I can if MY GOD IS TOO BIG. Too big to get involved in the little details of our broken relationships. Too big to be found in the midst of the trivialities of my little troubles. If the bigness of my God removes Him from the day-to-day workings of my life, then I can hang on to my disappointment and my bitterness. But then I have the wrong God. MY GOD IS TOO BIG.
Steve’s remark caused me to think again about Psalm 22 which we remember and recite every year at our Good Friday Service. This great Psalm which Jesus quoted from His Cross (and may have been pointing people then and now to the whole Psalm which begins with dark alienation and doubt but ends in the bright light of God’s assured and ultimate triumph) begins with these words: “My God, My God, why have You forsaken me?”
When I feel bitter toward others, discouraged by the gap between what I think I can do or ought to be doing and what I actually see happening, disappointed by my life circumstances, I can make Jesus’ prayer my own. And maybe I should.
Maybe I should try to pray this way as quickly as I can: “My God, my God, why have You forsaken me?” Then I put my horizontal life troubles in the context of my vertical relationship with Him (a miracle, itself, of His Bigness and Smallness!). Then I set my sails to catch the wind of His presence, His goodness, His truth, His love. Then I make myself ready to be blessed by His Word to me, wide as the sky and sharp as a surgeon’s scalpel: “Why have I forsaken you?… I haven’t! I never have and I never will… I am carrying out my good plan for you and through you… I am making you into the man I have designed you to be, the man you truly long to be… And what I have begun in you and for you, I will bring to completion…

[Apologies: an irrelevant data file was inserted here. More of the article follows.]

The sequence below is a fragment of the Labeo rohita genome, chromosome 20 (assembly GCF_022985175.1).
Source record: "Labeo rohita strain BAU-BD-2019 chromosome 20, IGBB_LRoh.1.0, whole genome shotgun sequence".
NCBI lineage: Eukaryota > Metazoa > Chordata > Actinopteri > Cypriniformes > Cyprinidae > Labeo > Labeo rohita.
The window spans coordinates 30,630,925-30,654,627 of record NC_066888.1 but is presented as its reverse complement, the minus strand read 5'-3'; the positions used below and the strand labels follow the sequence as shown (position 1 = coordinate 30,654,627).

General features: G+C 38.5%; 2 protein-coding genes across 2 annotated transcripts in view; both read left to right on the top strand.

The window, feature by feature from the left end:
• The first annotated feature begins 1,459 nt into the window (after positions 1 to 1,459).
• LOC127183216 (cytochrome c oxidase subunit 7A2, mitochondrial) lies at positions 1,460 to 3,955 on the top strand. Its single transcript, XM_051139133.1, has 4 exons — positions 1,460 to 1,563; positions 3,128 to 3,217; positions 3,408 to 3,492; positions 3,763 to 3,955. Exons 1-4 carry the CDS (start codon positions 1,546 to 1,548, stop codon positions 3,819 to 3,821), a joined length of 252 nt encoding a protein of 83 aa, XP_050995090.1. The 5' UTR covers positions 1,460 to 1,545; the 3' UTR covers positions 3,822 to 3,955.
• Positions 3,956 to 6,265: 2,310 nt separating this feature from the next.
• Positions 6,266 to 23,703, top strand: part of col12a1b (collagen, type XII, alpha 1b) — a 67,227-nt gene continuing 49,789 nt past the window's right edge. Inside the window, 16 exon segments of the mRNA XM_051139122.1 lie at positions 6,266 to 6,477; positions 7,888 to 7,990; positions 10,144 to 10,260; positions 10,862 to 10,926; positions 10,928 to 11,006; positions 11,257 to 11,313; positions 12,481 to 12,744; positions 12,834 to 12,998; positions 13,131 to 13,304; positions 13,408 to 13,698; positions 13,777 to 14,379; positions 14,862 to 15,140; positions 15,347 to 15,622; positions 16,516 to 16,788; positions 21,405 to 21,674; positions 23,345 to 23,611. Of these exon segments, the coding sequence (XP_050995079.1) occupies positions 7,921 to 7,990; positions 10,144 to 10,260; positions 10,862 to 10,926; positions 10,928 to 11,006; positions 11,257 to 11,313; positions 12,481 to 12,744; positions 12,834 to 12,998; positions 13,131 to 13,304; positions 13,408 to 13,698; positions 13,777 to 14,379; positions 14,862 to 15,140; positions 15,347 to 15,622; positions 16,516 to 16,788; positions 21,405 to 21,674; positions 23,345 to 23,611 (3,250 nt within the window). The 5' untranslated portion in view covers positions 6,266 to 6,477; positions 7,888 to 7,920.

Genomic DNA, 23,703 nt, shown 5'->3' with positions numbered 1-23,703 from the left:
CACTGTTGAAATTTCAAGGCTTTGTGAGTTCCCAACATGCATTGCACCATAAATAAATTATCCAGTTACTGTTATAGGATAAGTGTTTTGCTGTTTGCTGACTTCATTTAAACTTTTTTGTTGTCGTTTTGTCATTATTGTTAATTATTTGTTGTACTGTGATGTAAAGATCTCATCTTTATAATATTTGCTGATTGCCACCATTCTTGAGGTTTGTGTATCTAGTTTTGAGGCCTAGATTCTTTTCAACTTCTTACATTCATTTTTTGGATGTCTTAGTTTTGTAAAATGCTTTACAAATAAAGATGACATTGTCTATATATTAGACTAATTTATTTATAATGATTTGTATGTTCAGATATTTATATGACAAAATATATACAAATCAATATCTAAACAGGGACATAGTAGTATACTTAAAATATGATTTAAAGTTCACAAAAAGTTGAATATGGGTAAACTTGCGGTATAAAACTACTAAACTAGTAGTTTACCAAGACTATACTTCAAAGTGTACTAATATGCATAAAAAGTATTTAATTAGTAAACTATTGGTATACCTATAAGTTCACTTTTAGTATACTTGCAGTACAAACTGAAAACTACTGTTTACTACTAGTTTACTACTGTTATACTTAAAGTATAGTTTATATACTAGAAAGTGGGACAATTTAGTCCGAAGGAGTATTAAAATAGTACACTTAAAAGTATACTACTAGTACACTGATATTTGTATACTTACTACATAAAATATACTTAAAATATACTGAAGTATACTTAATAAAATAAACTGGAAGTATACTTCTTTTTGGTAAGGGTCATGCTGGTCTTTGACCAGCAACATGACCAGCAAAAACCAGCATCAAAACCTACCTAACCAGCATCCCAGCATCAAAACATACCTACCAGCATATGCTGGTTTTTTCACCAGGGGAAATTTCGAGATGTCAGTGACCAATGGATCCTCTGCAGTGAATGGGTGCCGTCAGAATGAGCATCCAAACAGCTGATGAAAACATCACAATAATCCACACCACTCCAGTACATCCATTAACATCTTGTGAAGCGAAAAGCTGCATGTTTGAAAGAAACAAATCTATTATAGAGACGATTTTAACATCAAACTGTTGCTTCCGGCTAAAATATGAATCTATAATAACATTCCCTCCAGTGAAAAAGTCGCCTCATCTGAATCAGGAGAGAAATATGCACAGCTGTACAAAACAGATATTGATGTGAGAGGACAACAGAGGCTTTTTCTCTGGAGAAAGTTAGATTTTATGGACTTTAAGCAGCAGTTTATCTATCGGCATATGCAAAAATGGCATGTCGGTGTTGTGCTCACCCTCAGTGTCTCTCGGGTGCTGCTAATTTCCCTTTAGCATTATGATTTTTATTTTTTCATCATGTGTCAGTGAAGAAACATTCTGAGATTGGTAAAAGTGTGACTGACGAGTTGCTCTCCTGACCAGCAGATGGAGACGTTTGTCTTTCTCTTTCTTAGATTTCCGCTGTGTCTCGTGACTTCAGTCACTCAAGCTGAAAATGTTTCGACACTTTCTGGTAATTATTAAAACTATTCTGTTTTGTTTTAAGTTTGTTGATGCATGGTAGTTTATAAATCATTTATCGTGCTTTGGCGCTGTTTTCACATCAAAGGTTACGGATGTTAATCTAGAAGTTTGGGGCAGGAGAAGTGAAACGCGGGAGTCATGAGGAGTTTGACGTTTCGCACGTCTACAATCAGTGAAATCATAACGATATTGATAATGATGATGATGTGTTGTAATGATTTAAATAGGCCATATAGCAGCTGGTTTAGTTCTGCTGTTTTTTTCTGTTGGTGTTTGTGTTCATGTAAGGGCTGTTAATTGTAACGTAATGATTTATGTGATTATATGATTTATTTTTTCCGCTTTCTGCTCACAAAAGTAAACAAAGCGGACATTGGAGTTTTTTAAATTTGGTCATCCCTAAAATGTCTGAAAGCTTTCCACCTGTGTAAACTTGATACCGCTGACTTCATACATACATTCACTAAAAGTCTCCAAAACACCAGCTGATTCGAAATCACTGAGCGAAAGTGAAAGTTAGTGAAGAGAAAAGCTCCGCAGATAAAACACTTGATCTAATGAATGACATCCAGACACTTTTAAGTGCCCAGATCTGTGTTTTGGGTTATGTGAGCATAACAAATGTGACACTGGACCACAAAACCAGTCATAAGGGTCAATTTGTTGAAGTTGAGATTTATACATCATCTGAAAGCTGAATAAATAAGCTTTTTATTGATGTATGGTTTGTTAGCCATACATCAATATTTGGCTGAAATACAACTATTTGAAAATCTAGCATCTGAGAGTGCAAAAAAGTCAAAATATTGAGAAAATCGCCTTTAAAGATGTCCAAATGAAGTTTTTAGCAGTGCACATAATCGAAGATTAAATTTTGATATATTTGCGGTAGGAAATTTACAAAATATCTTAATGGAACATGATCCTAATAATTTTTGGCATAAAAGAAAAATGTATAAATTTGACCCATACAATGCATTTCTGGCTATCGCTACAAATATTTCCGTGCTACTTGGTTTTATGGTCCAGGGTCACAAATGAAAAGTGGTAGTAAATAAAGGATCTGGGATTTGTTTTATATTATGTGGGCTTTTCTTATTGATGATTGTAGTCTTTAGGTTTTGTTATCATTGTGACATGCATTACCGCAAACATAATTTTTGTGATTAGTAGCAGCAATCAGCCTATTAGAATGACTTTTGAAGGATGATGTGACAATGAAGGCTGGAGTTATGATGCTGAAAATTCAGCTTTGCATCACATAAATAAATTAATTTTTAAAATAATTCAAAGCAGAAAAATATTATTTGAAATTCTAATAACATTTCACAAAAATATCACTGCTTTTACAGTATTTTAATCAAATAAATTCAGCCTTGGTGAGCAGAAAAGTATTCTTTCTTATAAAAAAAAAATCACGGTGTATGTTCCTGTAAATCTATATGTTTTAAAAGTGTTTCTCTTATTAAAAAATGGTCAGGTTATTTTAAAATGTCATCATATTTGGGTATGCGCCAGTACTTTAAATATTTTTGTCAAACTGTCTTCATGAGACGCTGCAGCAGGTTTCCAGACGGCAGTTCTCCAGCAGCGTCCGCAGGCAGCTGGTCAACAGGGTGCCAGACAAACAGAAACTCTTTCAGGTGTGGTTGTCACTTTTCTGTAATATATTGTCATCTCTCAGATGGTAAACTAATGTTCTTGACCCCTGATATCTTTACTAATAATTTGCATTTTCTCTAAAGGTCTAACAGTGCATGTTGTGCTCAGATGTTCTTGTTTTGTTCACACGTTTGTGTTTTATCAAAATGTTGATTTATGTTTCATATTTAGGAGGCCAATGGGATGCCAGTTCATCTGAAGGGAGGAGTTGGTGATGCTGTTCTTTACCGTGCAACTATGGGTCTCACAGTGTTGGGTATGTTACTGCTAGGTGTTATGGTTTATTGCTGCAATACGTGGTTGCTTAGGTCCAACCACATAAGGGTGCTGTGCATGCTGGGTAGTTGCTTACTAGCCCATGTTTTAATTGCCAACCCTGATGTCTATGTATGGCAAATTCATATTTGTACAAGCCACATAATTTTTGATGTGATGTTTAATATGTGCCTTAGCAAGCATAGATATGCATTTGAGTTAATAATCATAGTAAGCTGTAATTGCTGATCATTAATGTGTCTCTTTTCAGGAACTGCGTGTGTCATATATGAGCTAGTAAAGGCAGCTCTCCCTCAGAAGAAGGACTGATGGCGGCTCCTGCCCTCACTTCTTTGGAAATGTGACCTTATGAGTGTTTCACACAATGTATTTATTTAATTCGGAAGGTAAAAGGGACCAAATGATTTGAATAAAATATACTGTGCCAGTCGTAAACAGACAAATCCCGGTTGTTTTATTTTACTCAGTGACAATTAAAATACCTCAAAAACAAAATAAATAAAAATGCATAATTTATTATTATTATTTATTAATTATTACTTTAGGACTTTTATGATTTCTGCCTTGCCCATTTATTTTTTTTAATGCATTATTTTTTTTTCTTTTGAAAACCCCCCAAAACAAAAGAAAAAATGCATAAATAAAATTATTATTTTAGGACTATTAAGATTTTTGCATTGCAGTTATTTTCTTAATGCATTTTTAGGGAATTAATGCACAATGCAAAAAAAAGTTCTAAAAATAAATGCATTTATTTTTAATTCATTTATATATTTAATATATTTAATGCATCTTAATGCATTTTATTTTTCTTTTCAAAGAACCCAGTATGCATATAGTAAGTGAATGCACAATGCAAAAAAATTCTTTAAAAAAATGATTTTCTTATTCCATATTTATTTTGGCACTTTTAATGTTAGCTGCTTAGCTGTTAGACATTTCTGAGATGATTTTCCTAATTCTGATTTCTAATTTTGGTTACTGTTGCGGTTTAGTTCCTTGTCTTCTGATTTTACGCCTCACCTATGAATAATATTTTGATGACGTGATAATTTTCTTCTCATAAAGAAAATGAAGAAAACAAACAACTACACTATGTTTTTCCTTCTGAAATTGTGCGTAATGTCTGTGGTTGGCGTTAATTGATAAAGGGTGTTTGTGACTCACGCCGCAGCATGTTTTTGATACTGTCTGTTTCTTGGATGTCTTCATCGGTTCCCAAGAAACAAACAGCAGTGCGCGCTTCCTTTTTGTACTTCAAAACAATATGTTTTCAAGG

I have been blessed over the years by a little praise song that consistently warms my heart and helps to calm my fears. It offers a good counter-melody to Ms. Midler’s chorus above.
He Knows My Name
I have a Maker. He formed my heart.
Before even time began, my life was in his hand.
He knows my name. He knows my every thought
He sees each tear that falls, and He hears me when I call.
I have a Father. He calls me His own.
He’ll never leave me, no matter where I go
Soli Deo Gloria,